The Courier News from Blytheville, Arkansas on March 1, 1937 · Page 4
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The Courier News from Blytheville, Arkansas · Page 4

Blytheville, Arkansas
Issue Date:
Monday, March 1, 1937
Page 4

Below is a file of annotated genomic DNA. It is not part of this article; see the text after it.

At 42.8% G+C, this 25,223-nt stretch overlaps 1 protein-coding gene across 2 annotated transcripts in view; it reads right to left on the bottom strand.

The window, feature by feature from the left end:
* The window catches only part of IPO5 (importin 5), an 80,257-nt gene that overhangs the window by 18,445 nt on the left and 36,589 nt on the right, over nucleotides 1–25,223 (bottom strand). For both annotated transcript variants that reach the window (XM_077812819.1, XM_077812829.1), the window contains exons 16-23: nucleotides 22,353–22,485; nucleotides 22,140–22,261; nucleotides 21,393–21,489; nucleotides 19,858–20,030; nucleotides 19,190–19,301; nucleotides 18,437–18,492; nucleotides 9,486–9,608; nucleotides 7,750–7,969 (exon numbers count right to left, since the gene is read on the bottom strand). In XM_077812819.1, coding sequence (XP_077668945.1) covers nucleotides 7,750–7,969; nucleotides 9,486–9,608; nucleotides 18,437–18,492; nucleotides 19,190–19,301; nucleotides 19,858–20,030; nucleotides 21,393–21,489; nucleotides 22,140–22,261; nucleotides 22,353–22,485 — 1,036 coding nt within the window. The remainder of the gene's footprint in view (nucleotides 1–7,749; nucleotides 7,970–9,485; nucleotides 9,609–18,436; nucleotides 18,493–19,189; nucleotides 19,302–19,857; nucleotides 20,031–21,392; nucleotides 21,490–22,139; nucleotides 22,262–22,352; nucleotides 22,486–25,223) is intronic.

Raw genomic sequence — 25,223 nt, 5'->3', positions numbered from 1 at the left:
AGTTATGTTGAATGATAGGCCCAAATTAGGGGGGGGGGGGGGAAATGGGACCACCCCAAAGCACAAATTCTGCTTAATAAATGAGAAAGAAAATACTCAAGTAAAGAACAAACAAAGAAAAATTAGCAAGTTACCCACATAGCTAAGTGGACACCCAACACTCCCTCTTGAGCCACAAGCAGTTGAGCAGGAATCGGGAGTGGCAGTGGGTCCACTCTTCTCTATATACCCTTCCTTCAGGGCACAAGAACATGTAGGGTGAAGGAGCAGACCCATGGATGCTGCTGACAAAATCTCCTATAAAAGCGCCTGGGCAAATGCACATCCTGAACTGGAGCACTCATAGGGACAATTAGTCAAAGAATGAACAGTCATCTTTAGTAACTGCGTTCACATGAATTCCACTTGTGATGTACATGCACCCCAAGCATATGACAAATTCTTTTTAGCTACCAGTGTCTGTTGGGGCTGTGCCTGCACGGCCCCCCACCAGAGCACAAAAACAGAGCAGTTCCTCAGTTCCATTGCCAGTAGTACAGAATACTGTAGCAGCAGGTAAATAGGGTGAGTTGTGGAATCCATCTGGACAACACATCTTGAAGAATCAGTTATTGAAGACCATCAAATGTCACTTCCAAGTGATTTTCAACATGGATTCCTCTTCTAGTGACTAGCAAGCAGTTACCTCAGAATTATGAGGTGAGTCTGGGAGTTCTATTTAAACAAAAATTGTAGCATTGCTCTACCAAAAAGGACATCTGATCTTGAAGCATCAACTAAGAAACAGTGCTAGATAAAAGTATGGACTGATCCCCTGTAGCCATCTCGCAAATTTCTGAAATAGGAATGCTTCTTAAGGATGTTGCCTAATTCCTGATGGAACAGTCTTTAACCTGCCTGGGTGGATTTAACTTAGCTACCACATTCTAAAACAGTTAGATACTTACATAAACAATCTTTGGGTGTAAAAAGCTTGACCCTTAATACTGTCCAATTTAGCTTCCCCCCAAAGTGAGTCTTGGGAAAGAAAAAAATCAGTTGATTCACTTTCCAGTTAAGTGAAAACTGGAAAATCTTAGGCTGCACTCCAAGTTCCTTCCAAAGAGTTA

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THE BLYTIIEVILLE COURIER NEWS TUB : COURIER. NEWS CO., PUBLISHERS , ,'. O.-R, 1 BABCOCK, Editor "H. IV. HAINES, Advertising Manager ' Sole. National Advertising representatives: ' Arkansas Dallies, Inc., New; Vork, Chicago, Detroit, Bt. Louis, Dallas, Kansas City, Memphis, , Published Every Afternoon Except Sunday Entered as':-'second class matter at the post office at BIytheville, Arkansas, under act of Congress, October 9, 1917. Served by the United Press SUBSCRIPTION RATES By carrier In the City of Blylhevlllc, 16c pw .week, .'or 65c per month. By mall, within a radius of 50 miles, $3.00 per year, $1,60 for six months, 75c for three months; by mall In postal zones two to six, Inclusive, $6.50 per yenr; In zones seven and eight, $10.00 per yenr, pajnMe in advance. The Supreme Court Poll •;The NEA Service poll on • President Roosevelt's proposal lor reorganization of. the United States supreme court, in which the Courier News participated, produced interesting but far from conclusive results. • It may bo that the two-to-oue vote against the president's plan, registered in the poll, reflects American public opinion with some degree of accuracy—and then again it may be that it doesn't. '* The poll results are themselves full 1 of apparent inconsistencies. Take, for example, the case of Massachusetts and Connecticut, two states as much alike in the character, background and interests ot their populations as any ~r,vo, in the union. The poll shows Massachusetts rejecting the president's proposal by the overwhelming majority of 22,339 to 5,298, while ConuecU- \ cut approves it by 4,09(5 to 1,572. At , least a partial explanation of these seemingly contradictory results is found in the fact that a major part of the MassaehuscUs vote was cast by read- - crs of the Boston Transcript, which circulates almost exclusively among the Cabots, Lodges and other members of . the Bay State's aristocracy. More than any other important daily newspaper in -the United States, its subscription list is confined to the rich and well- to-do. We know r/othing about the papers through which the Connecticut bnllots were cast, but it is a safe bet that they have a different class of readers. A similar case is to be found nearer home. Missouri's vole in the poll was 13,730 in support of the president's plan to 5,361 against. Most of the ballots were cast through the St. Louis Star, a supporter of the court pro- grain, and they account for the result, shown for the state. 'A number of small Missouri dailies, including the Poplar Bluff Republic and the Cape Girarcjemi Southeast Missmm'an, also participated in the poll, but the adverse majorities which they reported were smothered by the Star's big vote.- The poll, as its sponsors admit, shows what some 400,000 of this country's 125,000,000 people think about the court plan, and that is all. The National Socialist State will under no circumstances capitulate before cither the convenience, the limitations, or the ill will of Ger. wan individuals. —Adolf Hitler. (AftK.1' COURIER A Bad Appointment The Arkansas Democrat has called to the attention of the State Hospital Board that a physician recently appointed to the staff of the state hospital : for • nervous diseases was dismissed from the staff of the same hospital four years ago after a legislative committee hud found him on duty in an intoxicated condition. Of course the gentleman in question might have mended) his ways in four years, but apparently he hasn't. Just 60 days ago he was dismissed from the federal service as a CCC camp physician on the recommendation of a board of officers which investigated charges that he had neglected a seriously ill CCC enrolled," that he had taken liquor into the CCC camp in violation of rules, and that on numerous occasions ho had appeared in camp in an intoxicated condition. If a physician in private practice- gets drunk it is a matter between him and his patients, who can go to another doctor if they don't like it. It is a different proposition when the man is a staff physician at a great public institution. The Democrat'has- performed a public service' in citing the record in this case and it is to be hoped that the matter-will get official attention. Good Tenants Many, foes of slufn clearance mul rebuilding project* contend that such work does little lasting jroocl. slums are at;>;ie!ist partly- due to the negligence, of the people who inhabit them these critics contend,'and it j s only « mnltor. of lime until then- care- Icsancss brfiws Jfchcir new quarters down to the slum level But listen to Capt. R. L . Hoias who K lecturing in the United.States. of . the London Housing- that, since t), e y Voi . )(1 ^.^ •wmnnn' G "' 0l)0 mli . ts 'lousing some JOOOOO persons, Captain Rdss says In Great Britain we have found that »>»e out of 10 residents i» ri ew „,„,„_. "IBS are good tenants. Of the re maining 10 per cent, about,-half make good te^nts. if they have^ood ,nan- agment, T |,o rest are a problem- but there should he no about —"-homes for the rest because problem persons, should American advocates of slum rehabilitation .,yill . ec i 10 his contcntioa We have at our disposal, for the first time m the history of mankind, the power of science -Dr. Alexis 'Carrel, noted surgeon, who be- Ilevcs thnt science can prevent the destruction of civilization. -- | SIDE GLANCES By George Clark . • I wonder if you realfec that only two oC the s atc-supported institutions n re free of Wer- vfcwn by s[at c agencies. _ D r.. A . G. Ruthven, preadent, University of M j cjl jg an , ^ against the acceptance of federal subsidies OUT OUR WAY CrOOD GOSH - DOM'T VOU KNOW VOU'VE GOT A MOUTH FUL OF MECIiTlE ? AIWT VOU GOT EMOUGH TASTE TO MOTIC& TM' DIFFEEENCE BETWEEM A MEAL AM' A'NECKTIE? A PERFECT LfKEMESS MONDAY, MARCH 1,19 BOARDING HOUSE rr'& A LETTER T-P.OM MV BROTHER TOM/ H£ WAMTS TO KMOW IF THAT RUBBER HATBAMD THAT GOT A TOE HOLD OW YOU P. SKULL, EVEPi WAS PERFECTED, SO THE , WIND COULDN'T BLOW YQUP,'. HAT OFF / HE WRITES HE'S ABOUT THE " TIME THE MAfO THOUGHT YOU WERE PART OP THE EASY CHAIR, ir/*$n.~m AMD - MADE THE SUP " *•** M '.OVERS TO T= OVER YOU AMD THE CUSHIONS.' With Major Hoov AH-YES, X RECALL YOllJK, BKOTMEP, TOM—HE WASTME OKIE.WHO SIPPED HIS. COFFEE OUT OF < ' A SAUCEP,, AMD H A-3 A <3ROWI KJ2 BUSIME-SSIM CHICAGO™^ UMF-ESPECIALLY THE COMPLAIWT DEPAKIMEMT- COURSE, M'PET. MO OKIE CANJ BLAME YOU POR THE BRAKID OF BROTHER YOU HAT? WISHED ONi YOU ( "Junior was very good today. .You owe him a dime for eating, his lunch.;'aiid ;i (]<"»'*« % inking his nap." Cold Symptoms, Eruption HeruJd Gentian Measles EY UK. MORK1S FISHliKIN Edilcr, Journal of the American lciliail Aradoiaiioii, " ami of Hygcia, the Health 'Magazine German tncasles is scientifically called Rubella—a xvovd seldom or sever used by the public.ylt is a contn510115 condition which' spreads Vom one person to. another, tak- ng : anywhere from.a few to 21 days to establish itself 'in the body. The usual 'period-is 14 to 21 days. . .-*.j-' . • .. German measles strikes usually: in'the winter or spring. Babies iiider six months of age seldom -rave it. While 11 resembles meas-, es .or scarlet fever, it does not Eeein to uc in any way related to hes2 diseases hcausc persons who have. already lintl cither of them ire attached by German measles. A pei-soii coming down with' this ailment lias (or about half'a day, mild symptoms such as those of a very slight cold -with, occasionally, severe ; headache or dizziness. Then eruption begins. This is ' usually ! the first symptom that attracts to slight colds, feveis, or disturb- symptoms are treated with the methods that usually arc applied Jlnarlly - recovers in abpiifc 'three ances of digestion, the patient or- days. - ; Robins, sparrows, and thrus- often live to the age. of 25 yea'j attention. Most frequently it appears first I on'the face and then spreads rap- ] 'dly over the whole body, reach- Ing the logs last. The eruption is of a 'pale red color. Sometimes, on the face the small spots join to inake targe, irregular blotches. The eruption usually looks like that of measles but occasionally it may be sufficiently red to resemble scarlet fever. The eruption commonly Insts about three days, occasionally two, and sometimes only one day. One of the most interesting symptoms of German measles, and 0113 which enables doctors to distinguish it from other diseases, is the fact that the lymph glands at thc back .of the head and neck cwell and make large bumps which may be felt under the skin. In very rare cases peeling of the skin will follow an attack. German measles, fortunately, is not a very severe disease, and deaths from It are almost unheard of. Fatalities that do occur are due to secondary complications which have occurred coincidcntnl- Tho important thing in treating German measles is to n)i{ke certain thai it actually is dial disease, and not scarlet fever or measles. It will- help i n t hc diagnosis to determine if there are, in the community, other cases ' of German measles with which the patient has been in contact. It helps also to know whether the victim (who is usually a child) has been In contact with someone who has had cither scarlet fever or measles. A patient with German mcaslw gels \vcll rather promntlv without any special treatment, 'if he is kept quiet and if m , 0 ,dinary Announcements The Courier News nas ucen at> tnorlzed to announce th c following candidates for Blythcville mu- nielp,;! .offices, to be elected on April 6: For Mayor MARION WILLIAMS W. W. HOLLIPETER For Alderman, Tirst \\';<nl J. L. GUARD E. P. KRY (Short Term i For Alderman, Second Ward FLOYD A. WHITE For Alderman, Third Ward DAMON McLEOD * ESTES LUNSFOltD IIEG1X I1EHB TODAY DAPHNE HHETT, Bnod-lunkinir, xilfi;i».sriil j-ouiisr KIMV Vorlc atf- verllHliiK executive. tlci'ldCM io rout n I.c.-mlUul Connecticut CH- tale hrr fnlj,,. r i c n j, rr W j 11:n i, c "ti» ki|lcd in n hunting nccldenf. nnt lu'ccla 1lie noncy iiHer live ycnrji of iirnvliUnp for .the edn- i-ntitut nr Iipr TOUnecr RlHtcr, .Jl-^Alr-'El!, ivho lins fust finl^licd college. - • , Dnphnc reufs unexpectedly *o -on nttnicfivi! youns architect, one •••IiAUHV- SMITH, iTho «ICJIB Into Ilic iiicturc nud oners Slno -n HKjuth rclitiil tu rescue lice from 1hu lili ot nll undMlrnblc rttn- lu'clivt (L-nnnt. Anil Immediately l>n|ilinc lind» herself HklnK Mr. .Sinltti more thnu 8lic onrcM to nd- . JHlt. She In Jeil io helfcvc.% Itoiv- cver. IIK is niurrlcd. . StcauirhUp, Jennifer returns IrnMi sclinnl nnd vniinllon, hut slic'.s nut the unKUiihitttictitcil Jiidc sister Dniilinu i>Ictiircl] her, rtonndlnt; into Dniihnc's npnrt- nient .Hlie nnniiltucetl nt onec her parly plaits far (lie nlglif, ri!- *lucNlcd (i cnCKtnll, nnd ^von a <ln(c wllh T U O 1C \ I X S I, BY, IMtihue'« nlil . friend, nil In the Npnce of n few minutCfi. Shocked, U.llihni: suggCMtcd tea. SOW GO OX WITH THE STOHY CHAPTER V jgEFORE she returned to the living room, Daphne slipped into her bedroom. She had once told Anne that she couldn't live in a one-room apartment because she had to have a bedroom lor running away,purposes. She had intended to tidy herself up but her real reason now was to 'give her- selE a few minutes of adjustment before she returned to ihis new and unexpected sister. When she was cool and fresh again she wont back to the living room through the kitchen and called to Tuck, "Give me a hand with the tray." Tuck placed the big tray with its silver cargo on the coffee table beside Jennifer. "Tea!" . : Jennifer looked up, sniffed. When she lid that, her nose wriggled hungrily as it had when she was a little thing. "How quaint! No cocktails, really?" She looked, Daphne thought, exactly 10 when she opened her eyes wide Ins: way, except that a 10- year-old would never have such cleverly rnascaraed lashes. "On occasions," she answered, "but fhis isn't one of them. I think you'll find the tea refreshing, the sandwiches and cake the best' Maggie has to offer, which is excellent." "Under the circumstances, we'll make the most of it," Jennifer said cheerfully. "Hoe in, Son." She Passed a plate of. sandwiches to Tuck and did very well by them herself, Daphne noted in grateful silence. Daphne, studying Jennifer, Daphne, picking up her tea-tra' didn't answer. "Run along, Tuck," she said a little while. "Jennifer has to her own unpacking. Maggie leaving and I'm tired." "Come back about 10, Tu- said Jennifer. •••''• When Tuck had gone, Jc.... said,."What are you going to tonight, D'a'ph? r'h'stc-for you . be here alone i while I'm haviii Tujr cniiiij fun. llluslralioh by E,. H. Cunder 'Jennifer nas, a dream in blue satin. "I'm going io gel a job in Wall-Street vlmfc I'll meet lad of 'millionaires. I'm going to marry one," site said to Daphne. niter's ability for making the most of these. Daphne looked down at her own simple tailored frock and was a trifle surprised to find that her own figure compared favorably with Jennifer's. The knowledge did not lighten the fueling, how- over, that she was older suddenly. And very dull. "What do you think of our clever Daphne getting herself promoted to an executive job?" Tuck asked Jennifer. Daphne liked him rather more than usual for the way ho put it. Sometimes—very few times— Daphne permitted herself the emotions. * * * t-lK didn't know whether she poured tea and tried to assort her ^lightest of romantic conjectures about Tuck Airisley. She knew him for exactly what he was. But she was a girl and he was an altvac- tivc man who had long protested his devotion to her. Tuck, who'd been a crew man at college, who'd never done a day's work in all his 26 years,' who followed the races sporting events, who was so utterly unlike herself, was too attractive for any gill to pass up romantically without a bit of a "Get a promotion, Daphne? Lots more money?" Jennifer asked. "Yes, I'll tell you about it later What's this party tonight? Will I approve?" '<=. ».« JENNIFER hugged her silken " knees and her lovely face irielt- cd into wheedling lines Daphne knew all too well. "Daffy"—Daphne hated being called thai—"it's a very nice party that Pc-te Pompton's sister is giving for him at her • apartment at the Consular. She's having a gang in for supper around 11 and asked me to bring someone. I can't go a tone so your Tuck is taking me. Okay?" "I want Tuck to bring you home was pleased with Jennifer's poise or annoyed with her lack of consideration. She didn't know whether she was glad that Jennifer was growing up or sorry that she was no longer a child, but she did know that she recognized beauty—greater than she had cx- pccted-ripening In'Jennifer. struggle Jennifer had chic. Daphne, w!io She'looked at his rangy figure had pictured her In a school uniform, was not prepared for Jcnni- fei's chic. Instinctively she eyed sprawled with easy grace in her big chair and listened to his pleasant drawl. She was'aware that Jennifer, recognizing the lines that Jennifer also was appreciating accented her delicate curves, her Tuck's attractions. She didn't slim waist, her long line from hip Io toe; recognizing, movpoycr, Jen- want Jennifer to appreciate them too thoroughly, "Cah't you trust him?" Jennifer asked, giving him a sidelong glance. When Daphne didn't answer because she thought;Jennifer's remark in poor taste,''Jennifer.said penitently, "Good Heavens! Am I treading on anybody's toes? Is he your best beau?" , Daphne would liked to have slapped her. Instead, she ; laughed. "Unfortunately I haven't attained that status yeS," .Tuck.said quickly. "Your sister has a legion of bcaus eager to bo 'best'." ; "A legion ot beausJ'-What fun. Then I can have him?" Jennifer looked at Daphne and indicated Tuck, 'TJON'T worry about me," Dapl ne said dryly, addressing tl .shower curtain. "We'll talk: this ;l out later. In the meantime, pi this in your pretty head: I wa you to have a good time and-'l'i going to have one. myself. Hov ever, while I'm not going to .afe like a school chaperon, I ma' the rules. Okay?" '{• 'Swell!" came back from tl depths of (he shower. ;• The room was a wreck whr, Jennifer finished dressing but Jei nifer was a dream in blue sat' with a blue flower tucked in tl- shoulder-length corn silk of h> hair. i "You don't mind picking this u-j Jo you?" she said to Daphne, WBN ng a graceful .arm over tL wreckage of lingerie, makeup a| discarded clothes.' ;. 'I don't mind this one tin-; Jennifer," Daphne said, sitliiJ 1 down on the bed, "but hereaftc rou'll have to do your share, t lave a job to take care of'-ai- Maggle is not a personal maid."l Jennifer put down her powd' )uff and threw her arms aroui. ier sister. "Oh, darling, you'j! been so wonderful to me. I'm going to be any trouble at alb,c joing to look for a job tomorrow^ Daphne opened her mouth \vic and closed ' it again. Then, "Ol rennifer, I want you to special!' in some course. You couldn't ih' on whatever you'd get. Maybe on! I $15 a week." ..-.fl "It would buy my clothes anil way and someday I'll have a-II more. I have it all planned, pM Jerry's dad is going to get me.; ob in Wall Street where I'll me . lots of millionaires. I'm going : <J marry one." Daphne was not impressed. "I'll have a house on Fifth Ay,-| nue, a villa at Palm Beach aij you can come and live with me ] Jennifer said, and rubbed a bit cream on her eyelids."To quote you, 'what fun! | Daphne said in a voice .as light Jennifer's. "But I wouldn't cou| on a rich marripw for a while least." \ "Why not?" Jennifer asked irl patiently, her young voice hail "I've got what they like at] they've got what I like. It's a i^l exchange isn't it? A career ni'j do for a girl like you, but I thiij marriage is thc only sensitl thing." II Daphne saw Jennifer to the dol wilh Tuck then, with mingll emotions, she marched to her,bc;] room, picked up Jennifer's/si« let lipstick and painted het oV,, mouth. It was brighter than lisii'J Then she stared, but hard as s)| stared at her mirrored self sf couldn't see why Jennifer thoudl her an old maid. "For girts H you." Indeed! ' v ' (To Be Contiuued)